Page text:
Fortune's Faces: The Roman de la Rose and the Poetics of Contingency

Overview

Arguably the single most influential literary work of the European Middle Ages, the Roman de la Rose of Guillaume de Lorris and Jean de Meun has traditionally posed a number of difficulties to modern critics, who have viewed its many interruptions and philosophical discussions as signs of a lack of formal organization and a characteristically medieval predilection for encyclopedic summation. In Fortune's Faces, Daniel Heller-Roazen calls into question these assessments, offering a new and compelling ...

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Fortune's Faces: The Roman de la Rose and the Poetics of Contingency

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Overview

Arguably the single most influential literary work of the European Middle Ages, the Roman de la Rose of Guillaume de Lorris and Jean de Meun has traditionally posed a number of difficulties to modern critics, who have viewed its many interruptions and philosophical discussions as signs of a lack of formal organization and a characteristically medieval predilection for encyclopedic summation. In Fortune's Faces, Daniel Heller-Roazen calls into question these assessments, offering a new and compelling interpretation of the romance as a carefully constructed and far-reaching exploration of the place of fortune, chance, and contingency in literary writing.

Situating the Romance of the Rose at the intersection of medieval literature and philosophy, Heller-Roazen shows how the thirteenth-century work invokes and radicalizes two classical and medieval traditions of reflection on language and contingency: that of the Provençal, French, and Italian love poets, who sought to compose their "verses of pure nothing"in a language Dante defined as "without grammar," and that of Aristotle's discussion of "future contingents" as it was received and refined in the logic, physics, theology, and epistemology of Boethius, Abelard, Albert the Great, and Thomas Aquinas.Through a close analysis of the poetic text and a detailed reconstruction of the logical and metaphysical concept of contingency, Fortune's Faces charts the transformations that literary structures (such as subjectivity, autobiography, prosopopoeia, allegory, and self-reference) undergo in a work that defines itself as radically contingent. Considered in its full poetic and philosophical dimensions, the Romance of the Rose thus acquires an altogether new significance in the history of literature: it appears as a work that incessantly explores its own capacity to be other than it is.

Johns Hopkins University Press

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Editorial Reviews

Speculum - Susan Stakel

Beautiful language... and an elegant, intricate presentation of argument.

Vox Romanica - Amy L. Ingram

A valuable asset to those interested in discovering fresh interpretations of one of the most remarkable literary works of the Middle Ages.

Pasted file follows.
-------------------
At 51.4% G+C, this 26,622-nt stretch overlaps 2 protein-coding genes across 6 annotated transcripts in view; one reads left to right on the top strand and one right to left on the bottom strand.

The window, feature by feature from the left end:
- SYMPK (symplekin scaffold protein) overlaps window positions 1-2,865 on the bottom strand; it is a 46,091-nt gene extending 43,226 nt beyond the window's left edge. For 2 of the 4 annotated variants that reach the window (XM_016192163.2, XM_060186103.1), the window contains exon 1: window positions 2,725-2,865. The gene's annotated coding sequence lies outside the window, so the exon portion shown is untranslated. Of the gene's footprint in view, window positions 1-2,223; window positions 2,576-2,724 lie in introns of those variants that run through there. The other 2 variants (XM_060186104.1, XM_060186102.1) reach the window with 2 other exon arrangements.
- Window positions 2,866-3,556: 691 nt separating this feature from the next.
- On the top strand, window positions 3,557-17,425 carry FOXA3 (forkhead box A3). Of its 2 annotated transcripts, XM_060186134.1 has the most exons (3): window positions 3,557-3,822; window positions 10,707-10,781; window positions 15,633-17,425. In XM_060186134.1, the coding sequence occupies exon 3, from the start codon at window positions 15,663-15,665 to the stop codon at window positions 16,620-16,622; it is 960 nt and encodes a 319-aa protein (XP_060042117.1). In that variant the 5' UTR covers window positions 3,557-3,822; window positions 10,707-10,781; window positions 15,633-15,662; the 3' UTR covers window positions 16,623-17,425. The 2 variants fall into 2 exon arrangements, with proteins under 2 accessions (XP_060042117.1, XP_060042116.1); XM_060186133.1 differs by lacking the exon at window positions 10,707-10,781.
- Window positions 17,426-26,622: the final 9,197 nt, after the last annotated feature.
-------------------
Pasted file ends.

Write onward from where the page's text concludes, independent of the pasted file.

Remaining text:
Medium Aevum - Catherine Attwood

A sustained and highly original philosophical tour de force.

French Review - Sarah-Grace Heller

Heller-Roazen's mastery of medieval philology and philosophy is impressive, and representative of a new generation of medieval studies.

Medium Aevum
A sustained and highly original philosophical tour de force.

— Catherine Attwood

Speculum
Beautiful language... and an elegant, intricate presentation of argument.

— Susan Stakel

French Review
Heller-Roazen's mastery of medieval philology and philosophy is impressive, and representative of a new generation of medieval studies.

— Sarah-Grace Heller

Vox Romanica
A valuable asset to those interested in discovering fresh interpretations of one of the most remarkable literary works of the Middle Ages.

— Amy L. Ingram

Speculum - Susan Stakel
Beautiful language... and an elegant, intricate presentation of argument.
Vox Romanica - Amy L. Ingram
A valuable asset to those interested in discovering fresh interpretations of one of the most remarkable literary works of the Middle Ages.
Medium Aevum - Catherine Attwood
A sustained and highly original philosophical tour de force.
French Review - Sarah-Grace Heller
Heller-Roazen's mastery of medieval philology and philosophy is impressive, and representative of a new generation of medieval studies.
Read More Show Less

Product Details

Meet the Author

Daniel Heller-Roazen is an assistant professor of comparative literature at Princeton University.

Johns Hopkins University Press

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Table of Contents

Contents:

Introduction: The Sense of a Book

1. Inventio Linguae: The Language of Contingency

2. The Nameless Lover, or the Contingent Subject

3. Fortune, or The Contingent Figure

4. Through the Looking-Glass: The Knowledge of Contigency

Conclusion: Diverse Verses

Johns Hopkins University Press

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